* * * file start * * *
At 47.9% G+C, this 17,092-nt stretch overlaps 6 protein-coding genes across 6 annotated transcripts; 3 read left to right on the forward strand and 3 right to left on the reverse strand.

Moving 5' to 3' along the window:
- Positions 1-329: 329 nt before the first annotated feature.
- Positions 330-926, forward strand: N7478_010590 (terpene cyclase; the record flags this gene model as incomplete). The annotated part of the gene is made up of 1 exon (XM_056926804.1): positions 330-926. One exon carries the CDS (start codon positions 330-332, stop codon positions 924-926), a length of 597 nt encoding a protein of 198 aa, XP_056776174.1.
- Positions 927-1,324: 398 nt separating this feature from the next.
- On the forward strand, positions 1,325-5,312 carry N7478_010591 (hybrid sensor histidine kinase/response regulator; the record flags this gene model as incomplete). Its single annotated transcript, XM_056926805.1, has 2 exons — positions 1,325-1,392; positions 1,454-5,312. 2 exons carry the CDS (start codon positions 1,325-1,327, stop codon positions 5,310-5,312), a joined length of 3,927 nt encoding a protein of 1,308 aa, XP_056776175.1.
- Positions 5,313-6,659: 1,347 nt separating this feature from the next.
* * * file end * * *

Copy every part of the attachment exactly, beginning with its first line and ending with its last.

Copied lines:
At 47.9% G+C, this 17,092-nt stretch overlaps 6 protein-coding genes across 6 annotated transcripts; 3 read left to right on the forward strand and 3 right to left on the reverse strand.

Moving 5' to 3' along the window:
- Positions 1-329: 329 nt before the first annotated feature.
- Positions 330-926, forward strand: N7478_010590 (terpene cyclase; the record flags this gene model as incomplete). The annotated part of the gene is made up of 1 exon (XM_056926804.1): positions 330-926. One exon carries the CDS (start codon positions 330-332, stop codon positions 924-926), a length of 597 nt encoding a protein of 198 aa, XP_056776174.1.
- Positions 927-1,324: 398 nt separating this feature from the next.
- On the forward strand, positions 1,325-5,312 carry N7478_010591 (hybrid sensor histidine kinase/response regulator; the record flags this gene model as incomplete). Its single annotated transcript, XM_056926805.1, has 2 exons — positions 1,325-1,392; positions 1,454-5,312. 2 exons carry the CDS (start codon positions 1,325-1,327, stop codon positions 5,310-5,312), a joined length of 3,927 nt encoding a protein of 1,308 aa, XP_056776175.1.
- Positions 5,313-6,659: 1,347 nt separating this feature from the next.